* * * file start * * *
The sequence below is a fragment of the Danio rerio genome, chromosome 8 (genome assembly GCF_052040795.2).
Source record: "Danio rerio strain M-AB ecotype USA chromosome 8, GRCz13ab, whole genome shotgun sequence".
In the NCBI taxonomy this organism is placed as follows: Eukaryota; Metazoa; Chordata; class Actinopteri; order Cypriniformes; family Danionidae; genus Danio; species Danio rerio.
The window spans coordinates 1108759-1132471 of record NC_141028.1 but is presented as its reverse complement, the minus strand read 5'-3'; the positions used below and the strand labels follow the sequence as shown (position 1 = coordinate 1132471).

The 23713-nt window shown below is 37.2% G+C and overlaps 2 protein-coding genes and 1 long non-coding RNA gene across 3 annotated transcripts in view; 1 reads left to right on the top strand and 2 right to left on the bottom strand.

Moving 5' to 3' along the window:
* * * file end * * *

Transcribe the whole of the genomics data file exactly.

The sequence below is a fragment of the Danio rerio genome, chromosome 8 (genome assembly GCF_052040795.2).
Source record: "Danio rerio strain M-AB ecotype USA chromosome 8, GRCz13ab, whole genome shotgun sequence".
In the NCBI taxonomy this organism is placed as follows: Eukaryota; Metazoa; Chordata; class Actinopteri; order Cypriniformes; family Danionidae; genus Danio; species Danio rerio.
The window spans coordinates 1108759-1132471 of record NC_141028.1 but is presented as its reverse complement, the minus strand read 5'-3'; the positions used below and the strand labels follow the sequence as shown (position 1 = coordinate 1132471).

The 23713-nt window shown below is 37.2% G+C and overlaps 2 protein-coding genes and 1 long non-coding RNA gene across 3 annotated transcripts in view; 1 reads left to right on the top strand and 2 right to left on the bottom strand.

Moving 5' to 3' along the window: